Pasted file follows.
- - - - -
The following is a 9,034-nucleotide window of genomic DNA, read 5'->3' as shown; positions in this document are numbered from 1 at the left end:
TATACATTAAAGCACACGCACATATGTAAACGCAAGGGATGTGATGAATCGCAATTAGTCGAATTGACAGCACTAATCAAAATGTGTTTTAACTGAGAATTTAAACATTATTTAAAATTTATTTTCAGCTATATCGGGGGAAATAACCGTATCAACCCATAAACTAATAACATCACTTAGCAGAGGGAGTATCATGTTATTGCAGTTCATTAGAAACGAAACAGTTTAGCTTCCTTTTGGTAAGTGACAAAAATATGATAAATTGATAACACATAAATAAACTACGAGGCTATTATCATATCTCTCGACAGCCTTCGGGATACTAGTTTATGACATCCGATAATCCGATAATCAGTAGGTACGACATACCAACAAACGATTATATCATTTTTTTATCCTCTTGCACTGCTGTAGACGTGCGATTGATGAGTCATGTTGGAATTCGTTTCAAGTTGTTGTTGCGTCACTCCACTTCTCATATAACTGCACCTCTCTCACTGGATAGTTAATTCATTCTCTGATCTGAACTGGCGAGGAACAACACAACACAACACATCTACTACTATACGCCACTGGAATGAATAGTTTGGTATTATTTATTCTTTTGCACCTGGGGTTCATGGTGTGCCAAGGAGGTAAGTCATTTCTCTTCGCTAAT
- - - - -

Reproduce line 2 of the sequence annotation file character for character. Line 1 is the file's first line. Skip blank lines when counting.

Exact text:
TATACATTAAAGCACACGCACATATGTAAACGCAAGGGATGTGATGAATCGCAATTAGTCGAATTGACAGCACTAATCAAAATGTGTTTTAACTGAGAATTTAAACATTATTTAAAATTTATTTTCAGCTATATCGGGGGAAATAACCGTATCAACCCATAAACTAATAACATCACTTAGCAGAGGGAGTATCATGTTATTGCAGTTCATTAGAAACGAAACAGTTTAGCTTCCTTTTGGTAAGTGACAAAAATATGATAAATTGATAACACATAAATAAACTACGAGGCTATTATCATATCTCTCGACAGCCTTCGGGATACTAGTTTATGACATCCGATAATCCGATAATCAGTAGGTACGACATACCAACAAACGATTATATCATTTTTTTATCCTCTTGCACTGCTGTAGACGTGCGATTGATGAGTCATGTTGGAATTCGTTTCAAGTTGTTGTTGCGTCACTCCACTTCTCATATAACTGCACCTCTCTCACTGGATAGTTAATTCATTCTCTGATCTGAACTGGCGAGGAACAACACAACACAACACATCTACTACTATACGCCACTGGAATGAATAGTTTGGTATTATTTATTCTTTTGCACCTGGGGTTCATGGTGTGCCAAGGAGGTAAGTCATTTCTCTTCGCTAAT